So, practically, what does this mean for you? On your flight TO Italy, I would make connections in the U.S. and fly over the Atlantic direct to Milan. On the return, I’d make my connection somewhere in Europe and fly the long haul straight to Houston.
A caveat: These itineraries will usually involve different airlines on either end. That could get pricey for cash-money fares, even with codesharing. Try ITA’s search tool to find the best connections, and to get a sense of prices. Kayak.com may be of help, too, for mixed-airline itineraries.
But you said you’re using frequent flyer miles. Good! This is one of the less-celebrated benefits of the “free” ticket: You can mix your itinerary, with one airline going over and a different alliance member coming back. Use that flexibility to your advantage. And note: You won’t be able to view all the options online. You have to call the airline that you have the miles with — in your case, US Airways.
A quick search on arbitrary dates yields a flight from Houston to Philadelphia, and Philadelphia to Milan (all on US Airways). Coming back, consider Lufthansa from Milan to Frankfurt, and continuing from Frankfurt to Houston. Those flights follow the rules I set out, letting you avoid connections in Europe in the morning after your arrival, and skipping the tense fear that you might not make your connecting flight in the US, once you’ve dealt with Homeland Security’s passport control and customs inspections.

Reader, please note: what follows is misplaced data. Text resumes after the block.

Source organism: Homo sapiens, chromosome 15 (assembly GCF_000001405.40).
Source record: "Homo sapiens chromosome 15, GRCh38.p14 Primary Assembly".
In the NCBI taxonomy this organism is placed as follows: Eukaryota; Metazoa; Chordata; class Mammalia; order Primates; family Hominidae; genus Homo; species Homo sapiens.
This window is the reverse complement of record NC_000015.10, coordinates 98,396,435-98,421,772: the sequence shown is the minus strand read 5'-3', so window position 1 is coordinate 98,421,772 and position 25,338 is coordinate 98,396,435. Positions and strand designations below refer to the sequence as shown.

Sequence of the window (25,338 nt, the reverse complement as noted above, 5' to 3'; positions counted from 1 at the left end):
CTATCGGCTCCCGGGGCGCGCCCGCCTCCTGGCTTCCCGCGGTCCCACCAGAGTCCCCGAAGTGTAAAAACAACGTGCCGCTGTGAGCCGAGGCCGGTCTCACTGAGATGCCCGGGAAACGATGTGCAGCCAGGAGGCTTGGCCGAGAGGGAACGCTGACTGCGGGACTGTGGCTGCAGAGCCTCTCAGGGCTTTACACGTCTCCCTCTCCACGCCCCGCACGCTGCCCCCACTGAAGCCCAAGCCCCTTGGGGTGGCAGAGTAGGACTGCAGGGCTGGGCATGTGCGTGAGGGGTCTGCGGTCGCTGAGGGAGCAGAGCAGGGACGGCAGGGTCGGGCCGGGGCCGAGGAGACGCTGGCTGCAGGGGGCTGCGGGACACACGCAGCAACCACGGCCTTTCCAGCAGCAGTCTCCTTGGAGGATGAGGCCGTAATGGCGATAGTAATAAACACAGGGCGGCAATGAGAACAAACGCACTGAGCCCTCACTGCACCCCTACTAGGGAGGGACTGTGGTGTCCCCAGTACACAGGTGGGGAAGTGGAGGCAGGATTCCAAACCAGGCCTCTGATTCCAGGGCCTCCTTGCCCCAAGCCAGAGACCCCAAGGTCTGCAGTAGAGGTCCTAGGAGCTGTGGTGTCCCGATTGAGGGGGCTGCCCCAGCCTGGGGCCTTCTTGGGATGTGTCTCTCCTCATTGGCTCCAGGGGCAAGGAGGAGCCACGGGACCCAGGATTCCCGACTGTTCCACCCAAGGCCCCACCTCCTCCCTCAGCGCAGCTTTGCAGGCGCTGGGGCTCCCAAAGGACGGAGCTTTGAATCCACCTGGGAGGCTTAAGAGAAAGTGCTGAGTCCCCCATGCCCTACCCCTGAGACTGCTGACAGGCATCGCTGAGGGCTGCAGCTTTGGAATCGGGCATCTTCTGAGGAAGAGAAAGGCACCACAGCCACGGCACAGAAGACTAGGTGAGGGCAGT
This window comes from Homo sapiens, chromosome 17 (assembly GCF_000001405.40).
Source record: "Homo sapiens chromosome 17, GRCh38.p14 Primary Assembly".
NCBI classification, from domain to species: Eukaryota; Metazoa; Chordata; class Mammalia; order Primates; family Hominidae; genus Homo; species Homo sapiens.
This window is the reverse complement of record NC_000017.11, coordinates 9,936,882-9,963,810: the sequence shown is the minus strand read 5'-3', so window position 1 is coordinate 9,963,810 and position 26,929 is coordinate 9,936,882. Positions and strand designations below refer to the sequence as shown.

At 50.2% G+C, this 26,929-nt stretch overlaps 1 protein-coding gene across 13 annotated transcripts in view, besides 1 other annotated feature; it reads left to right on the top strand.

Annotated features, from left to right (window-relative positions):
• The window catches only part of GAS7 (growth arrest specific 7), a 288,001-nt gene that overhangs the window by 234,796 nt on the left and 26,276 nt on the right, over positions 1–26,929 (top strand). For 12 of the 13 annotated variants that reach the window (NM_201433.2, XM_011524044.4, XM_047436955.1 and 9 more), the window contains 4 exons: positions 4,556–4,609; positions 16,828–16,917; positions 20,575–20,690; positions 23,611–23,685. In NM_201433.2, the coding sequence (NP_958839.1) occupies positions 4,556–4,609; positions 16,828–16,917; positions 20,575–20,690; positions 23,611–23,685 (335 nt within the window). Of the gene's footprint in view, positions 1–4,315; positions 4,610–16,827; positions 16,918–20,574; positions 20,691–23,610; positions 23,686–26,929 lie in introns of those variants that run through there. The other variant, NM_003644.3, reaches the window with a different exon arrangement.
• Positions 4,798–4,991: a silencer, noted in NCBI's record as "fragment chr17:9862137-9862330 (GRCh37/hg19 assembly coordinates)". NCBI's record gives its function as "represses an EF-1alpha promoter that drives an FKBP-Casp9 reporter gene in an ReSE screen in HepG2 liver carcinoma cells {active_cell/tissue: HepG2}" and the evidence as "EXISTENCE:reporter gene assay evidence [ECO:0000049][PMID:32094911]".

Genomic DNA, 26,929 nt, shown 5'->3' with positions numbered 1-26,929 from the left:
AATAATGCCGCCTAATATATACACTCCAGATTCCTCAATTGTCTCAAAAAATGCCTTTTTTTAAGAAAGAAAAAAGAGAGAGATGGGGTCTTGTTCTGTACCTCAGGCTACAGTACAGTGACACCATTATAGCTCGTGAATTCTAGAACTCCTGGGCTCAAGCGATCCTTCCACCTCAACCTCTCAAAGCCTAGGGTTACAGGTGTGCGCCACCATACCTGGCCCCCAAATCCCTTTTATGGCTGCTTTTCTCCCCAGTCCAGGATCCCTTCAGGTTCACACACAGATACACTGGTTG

Either way you go, good luck, safe travels, and enjoy Milan!
In a little over an hour, my wife and I are traveling on a family trip to attend a wedding. But it occurred to me that, in the course of planning and booking this trip, I ignored just about every rule that I set for myself, and which I recommend to others. Here’s what I did wrong:
1) Flying at the end of the day.
The flights are the last ones of the day heading to our desired destinations (we have a connection). If either of these flights is canceled, we’ll be out of luck.
2) Connecting, instead of flying nonstop.
My wife and I will have the enormous pleasure (groan) of milling about Washington Dulles International Airport this evening, watching the moon buggies cross the airport grounds. Two flights means twice as many opportunities for getting stuck. (Non-stops were available, but at an extortionary premium, or from a distant alternate airport.)
3) Flying at the end of the month.
In this instance, this was impossible to avoid, since the wedding is happening this weekend, and there’s not much we can do about rescheduling other people’s nuptials. But late-in-the-month flights risk cancellation because of pilot shortages. Pilots are only permitted to fly a certain number of hours per month, so if they meet their quotas early on, they’re grounded at the end of the month. The last week of every month gets riskier.
4) Flying in regional jets.